The extent to which ‘weight doping’ matters depends on your point of view. In community racing, which is meant to be ‘just for fun’, those who lie about their weight are only really cheating themselves. At higher levels of e-racing, weight verification is required.

Performance verification at the top level

While the “it doesn’t matter, it’s just for fun” attitude may cut a certain amount of mustard in community racing, at the top end of the sport, e-racing is becoming serious, with highly competitive leagues, invitation-only events and swelling prize pots. At the top level, data accuracy certainly does matter – and the growth of e-racing as a serious discipline depends on adequate performance verification and transparency.

All riders in the Zwift Racing League Premier Division have to be approved by Zwift Accuracy and Data Analysis (ZADA) – effectively, Zwift’s in-house anti-doping body. Approval means submitting pre-race data: riders must film themselves completing the ‘Three Sisters’ course on Zwift, including four ‘best effort’ tests. This gives ZADA benchmarks by which to assess the legitimacy of future performances. In addition, riders must submit a weight verification video, first showing that their scales are working accurately, within 24 hours before each race. Height must be verified in a similar way.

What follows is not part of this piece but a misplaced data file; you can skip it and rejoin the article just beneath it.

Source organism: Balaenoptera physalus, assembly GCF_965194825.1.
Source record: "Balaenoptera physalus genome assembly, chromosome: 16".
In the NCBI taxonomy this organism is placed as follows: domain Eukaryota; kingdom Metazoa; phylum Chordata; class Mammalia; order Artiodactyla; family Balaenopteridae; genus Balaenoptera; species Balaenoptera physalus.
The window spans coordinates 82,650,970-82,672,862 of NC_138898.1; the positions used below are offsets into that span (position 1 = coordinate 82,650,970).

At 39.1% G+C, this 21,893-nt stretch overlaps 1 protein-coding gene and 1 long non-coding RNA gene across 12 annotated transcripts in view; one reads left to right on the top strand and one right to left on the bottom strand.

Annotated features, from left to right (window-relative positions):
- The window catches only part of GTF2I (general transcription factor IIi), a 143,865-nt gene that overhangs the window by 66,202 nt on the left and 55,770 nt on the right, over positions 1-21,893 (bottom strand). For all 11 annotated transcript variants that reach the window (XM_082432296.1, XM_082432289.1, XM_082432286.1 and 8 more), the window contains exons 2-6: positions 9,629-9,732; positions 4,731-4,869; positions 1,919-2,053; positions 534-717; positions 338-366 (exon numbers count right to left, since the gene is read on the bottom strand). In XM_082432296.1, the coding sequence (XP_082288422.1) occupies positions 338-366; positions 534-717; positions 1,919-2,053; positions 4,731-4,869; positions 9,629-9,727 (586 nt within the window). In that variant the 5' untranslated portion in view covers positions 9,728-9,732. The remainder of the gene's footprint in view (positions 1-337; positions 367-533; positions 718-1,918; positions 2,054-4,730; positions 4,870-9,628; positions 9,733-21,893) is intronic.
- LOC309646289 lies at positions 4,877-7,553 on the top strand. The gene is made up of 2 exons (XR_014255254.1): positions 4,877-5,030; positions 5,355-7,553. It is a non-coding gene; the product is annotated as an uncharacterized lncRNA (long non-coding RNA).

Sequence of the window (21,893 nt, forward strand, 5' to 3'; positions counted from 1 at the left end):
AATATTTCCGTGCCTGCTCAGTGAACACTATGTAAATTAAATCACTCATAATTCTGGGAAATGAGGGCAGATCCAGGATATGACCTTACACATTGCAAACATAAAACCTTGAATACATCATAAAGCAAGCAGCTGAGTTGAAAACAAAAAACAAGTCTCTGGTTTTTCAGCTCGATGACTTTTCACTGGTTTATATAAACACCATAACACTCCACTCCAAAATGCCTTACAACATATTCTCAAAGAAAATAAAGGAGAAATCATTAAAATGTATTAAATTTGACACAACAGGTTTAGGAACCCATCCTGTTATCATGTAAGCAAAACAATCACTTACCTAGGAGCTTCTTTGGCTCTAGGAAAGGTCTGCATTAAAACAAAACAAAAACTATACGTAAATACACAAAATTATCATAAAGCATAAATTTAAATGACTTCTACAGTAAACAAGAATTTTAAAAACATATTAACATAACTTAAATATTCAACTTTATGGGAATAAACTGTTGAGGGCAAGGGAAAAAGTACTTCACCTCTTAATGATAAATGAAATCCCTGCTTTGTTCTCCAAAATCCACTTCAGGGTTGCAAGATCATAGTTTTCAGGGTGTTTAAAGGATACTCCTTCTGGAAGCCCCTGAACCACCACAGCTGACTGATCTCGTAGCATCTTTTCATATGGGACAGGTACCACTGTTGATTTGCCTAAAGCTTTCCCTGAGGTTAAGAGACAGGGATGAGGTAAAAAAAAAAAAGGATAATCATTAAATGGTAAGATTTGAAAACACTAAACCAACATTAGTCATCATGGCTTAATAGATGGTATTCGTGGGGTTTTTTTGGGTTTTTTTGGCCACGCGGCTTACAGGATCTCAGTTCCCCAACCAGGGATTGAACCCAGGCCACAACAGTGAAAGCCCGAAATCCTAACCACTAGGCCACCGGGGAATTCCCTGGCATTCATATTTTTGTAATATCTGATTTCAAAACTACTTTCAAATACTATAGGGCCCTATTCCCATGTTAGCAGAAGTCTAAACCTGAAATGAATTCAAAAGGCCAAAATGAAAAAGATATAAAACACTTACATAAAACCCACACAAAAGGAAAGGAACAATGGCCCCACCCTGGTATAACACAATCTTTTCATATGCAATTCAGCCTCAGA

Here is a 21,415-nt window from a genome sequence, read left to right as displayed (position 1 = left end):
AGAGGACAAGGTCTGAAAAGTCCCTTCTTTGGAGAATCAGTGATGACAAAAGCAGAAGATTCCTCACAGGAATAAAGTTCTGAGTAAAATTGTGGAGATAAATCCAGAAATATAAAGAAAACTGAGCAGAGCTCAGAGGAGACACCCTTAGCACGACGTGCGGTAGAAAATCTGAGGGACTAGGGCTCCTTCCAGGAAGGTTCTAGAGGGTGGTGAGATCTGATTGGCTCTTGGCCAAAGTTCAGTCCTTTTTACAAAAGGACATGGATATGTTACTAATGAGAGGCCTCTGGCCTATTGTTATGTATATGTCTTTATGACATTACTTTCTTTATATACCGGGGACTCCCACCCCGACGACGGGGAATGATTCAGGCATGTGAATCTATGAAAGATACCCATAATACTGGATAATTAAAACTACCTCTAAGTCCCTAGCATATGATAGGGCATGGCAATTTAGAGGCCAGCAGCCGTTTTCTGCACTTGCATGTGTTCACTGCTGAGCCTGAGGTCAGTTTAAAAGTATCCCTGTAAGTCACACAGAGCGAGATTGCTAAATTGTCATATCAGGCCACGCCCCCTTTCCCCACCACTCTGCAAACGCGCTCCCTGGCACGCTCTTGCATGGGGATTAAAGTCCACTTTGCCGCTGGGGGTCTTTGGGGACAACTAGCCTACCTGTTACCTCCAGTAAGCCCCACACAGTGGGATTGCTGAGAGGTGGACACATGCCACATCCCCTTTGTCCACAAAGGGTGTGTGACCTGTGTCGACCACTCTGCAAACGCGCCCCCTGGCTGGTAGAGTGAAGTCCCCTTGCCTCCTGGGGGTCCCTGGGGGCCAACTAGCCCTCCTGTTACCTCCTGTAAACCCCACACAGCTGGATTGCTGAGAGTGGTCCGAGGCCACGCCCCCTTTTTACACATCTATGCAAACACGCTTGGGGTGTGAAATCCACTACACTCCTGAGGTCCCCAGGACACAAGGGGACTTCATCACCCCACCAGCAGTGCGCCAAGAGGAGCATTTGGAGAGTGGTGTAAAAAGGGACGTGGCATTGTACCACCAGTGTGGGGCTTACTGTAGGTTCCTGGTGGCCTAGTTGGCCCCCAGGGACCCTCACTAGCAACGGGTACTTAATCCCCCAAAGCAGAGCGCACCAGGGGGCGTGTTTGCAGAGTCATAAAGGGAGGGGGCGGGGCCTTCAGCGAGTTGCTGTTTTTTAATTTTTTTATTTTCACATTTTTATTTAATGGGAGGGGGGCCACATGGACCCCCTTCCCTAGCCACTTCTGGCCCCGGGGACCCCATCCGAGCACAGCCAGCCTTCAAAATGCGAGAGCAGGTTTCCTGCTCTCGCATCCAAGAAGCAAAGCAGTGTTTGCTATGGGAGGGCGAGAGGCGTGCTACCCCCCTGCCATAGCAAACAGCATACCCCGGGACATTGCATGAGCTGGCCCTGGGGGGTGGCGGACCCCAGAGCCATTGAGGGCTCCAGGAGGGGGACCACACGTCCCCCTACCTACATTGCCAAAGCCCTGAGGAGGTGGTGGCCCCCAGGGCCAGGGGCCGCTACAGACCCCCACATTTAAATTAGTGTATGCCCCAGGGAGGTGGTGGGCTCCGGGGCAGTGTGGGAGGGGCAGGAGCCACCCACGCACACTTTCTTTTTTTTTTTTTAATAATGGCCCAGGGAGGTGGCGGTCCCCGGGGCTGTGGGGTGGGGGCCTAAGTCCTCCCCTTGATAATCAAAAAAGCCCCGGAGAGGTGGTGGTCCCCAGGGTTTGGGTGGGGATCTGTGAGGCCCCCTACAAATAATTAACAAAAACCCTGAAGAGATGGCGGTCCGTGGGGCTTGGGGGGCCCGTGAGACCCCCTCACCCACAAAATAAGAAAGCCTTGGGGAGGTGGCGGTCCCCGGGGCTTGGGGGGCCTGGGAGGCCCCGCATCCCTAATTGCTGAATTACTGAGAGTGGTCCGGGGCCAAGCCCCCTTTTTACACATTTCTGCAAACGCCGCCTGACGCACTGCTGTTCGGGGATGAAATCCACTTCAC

In all races subject to ZADA rules, riders must also dual-record their performance, i.e. record with two power sources, the primary smart-trainer as well as a power meter. If there is deemed too big a difference between the two power traces submitted, a rider may be disqualified. In Premier League races, ZADA claims to conduct a detailed check of the performance data of the top three finishers and two randomly selected riders. Even with all these controls in place, there is no guarantee that every competitor’s power is spot-on accurate.

“There will never be a level playing field,” says Rhys Howell, manager of e-racing team Canyon ZCC, “until there’s standardisation as to how watts are measured and/or everyone’s using the same equipment. All the other measures aimed at achieving fairness are basically Polyfilla.” Short of having all the riders in one place on the same, verified equipment – arena-based contests may be the solution for top-level e-racing post-coronavirus – what would standardisation look like? “Zwift would need to reduce the amount of equipment that is allowed,” says Howell, “but that would require a lot of testing.”